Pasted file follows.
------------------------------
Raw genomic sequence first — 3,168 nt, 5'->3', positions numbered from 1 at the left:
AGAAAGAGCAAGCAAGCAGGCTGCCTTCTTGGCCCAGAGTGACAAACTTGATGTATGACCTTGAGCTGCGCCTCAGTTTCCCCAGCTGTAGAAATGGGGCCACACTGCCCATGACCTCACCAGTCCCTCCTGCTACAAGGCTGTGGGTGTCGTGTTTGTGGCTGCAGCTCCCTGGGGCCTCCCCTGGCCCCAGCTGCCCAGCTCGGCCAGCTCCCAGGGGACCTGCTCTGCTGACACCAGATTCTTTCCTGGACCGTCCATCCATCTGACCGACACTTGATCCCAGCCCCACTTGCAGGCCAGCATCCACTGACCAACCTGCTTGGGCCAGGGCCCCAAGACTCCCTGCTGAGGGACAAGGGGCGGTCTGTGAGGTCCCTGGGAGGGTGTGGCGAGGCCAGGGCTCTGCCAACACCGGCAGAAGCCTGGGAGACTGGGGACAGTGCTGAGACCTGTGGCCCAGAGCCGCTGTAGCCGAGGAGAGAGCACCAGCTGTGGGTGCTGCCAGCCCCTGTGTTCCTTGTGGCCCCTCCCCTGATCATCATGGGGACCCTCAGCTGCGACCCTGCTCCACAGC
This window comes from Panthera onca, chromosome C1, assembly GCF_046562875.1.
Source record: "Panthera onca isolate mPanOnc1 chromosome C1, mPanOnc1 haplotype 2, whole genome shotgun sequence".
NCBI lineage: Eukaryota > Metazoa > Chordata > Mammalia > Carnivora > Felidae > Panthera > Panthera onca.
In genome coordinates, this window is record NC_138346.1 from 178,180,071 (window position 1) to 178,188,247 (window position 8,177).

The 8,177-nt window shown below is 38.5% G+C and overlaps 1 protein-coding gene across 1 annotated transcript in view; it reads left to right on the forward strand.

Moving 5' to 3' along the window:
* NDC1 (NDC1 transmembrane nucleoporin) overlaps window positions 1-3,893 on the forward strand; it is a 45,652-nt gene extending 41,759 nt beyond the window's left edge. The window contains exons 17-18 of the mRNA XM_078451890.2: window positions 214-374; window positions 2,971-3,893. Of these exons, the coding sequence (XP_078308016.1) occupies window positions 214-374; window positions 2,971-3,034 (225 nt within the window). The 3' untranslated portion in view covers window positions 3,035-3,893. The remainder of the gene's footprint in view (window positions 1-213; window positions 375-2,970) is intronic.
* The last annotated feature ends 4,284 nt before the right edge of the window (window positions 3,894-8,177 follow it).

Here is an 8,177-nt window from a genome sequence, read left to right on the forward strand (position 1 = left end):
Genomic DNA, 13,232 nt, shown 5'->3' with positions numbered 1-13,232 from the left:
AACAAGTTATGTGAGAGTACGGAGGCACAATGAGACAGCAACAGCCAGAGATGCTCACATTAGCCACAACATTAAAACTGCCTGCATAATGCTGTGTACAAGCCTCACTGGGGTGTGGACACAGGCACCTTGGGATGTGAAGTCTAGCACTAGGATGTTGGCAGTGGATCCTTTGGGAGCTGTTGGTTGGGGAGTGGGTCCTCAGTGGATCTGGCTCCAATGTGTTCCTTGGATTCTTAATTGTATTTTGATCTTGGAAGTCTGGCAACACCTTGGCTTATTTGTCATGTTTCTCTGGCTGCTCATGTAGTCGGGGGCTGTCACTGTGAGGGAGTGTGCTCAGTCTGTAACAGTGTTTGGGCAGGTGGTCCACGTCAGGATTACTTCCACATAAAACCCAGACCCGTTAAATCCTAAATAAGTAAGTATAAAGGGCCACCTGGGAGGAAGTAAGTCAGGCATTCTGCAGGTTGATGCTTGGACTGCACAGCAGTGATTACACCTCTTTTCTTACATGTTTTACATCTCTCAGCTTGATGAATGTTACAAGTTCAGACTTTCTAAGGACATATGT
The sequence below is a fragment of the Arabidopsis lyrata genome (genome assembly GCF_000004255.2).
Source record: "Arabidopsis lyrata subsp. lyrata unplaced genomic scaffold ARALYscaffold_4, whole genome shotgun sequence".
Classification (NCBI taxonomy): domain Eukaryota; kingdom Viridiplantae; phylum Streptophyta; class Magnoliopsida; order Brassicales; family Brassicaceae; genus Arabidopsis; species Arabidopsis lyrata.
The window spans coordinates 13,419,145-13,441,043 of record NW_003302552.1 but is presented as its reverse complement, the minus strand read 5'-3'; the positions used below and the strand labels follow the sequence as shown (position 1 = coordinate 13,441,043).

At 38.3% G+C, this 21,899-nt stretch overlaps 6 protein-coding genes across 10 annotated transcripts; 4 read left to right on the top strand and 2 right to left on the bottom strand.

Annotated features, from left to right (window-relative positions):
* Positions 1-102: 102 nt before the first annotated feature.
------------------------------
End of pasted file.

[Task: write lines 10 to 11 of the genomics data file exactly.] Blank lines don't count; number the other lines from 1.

* The last annotated feature ends 4,284 nt before the right edge of the window (window positions 3,894-8,177 follow it).

Here is an 8,177-nt window from a genome sequence, read left to right on the forward strand (position 1 = left end):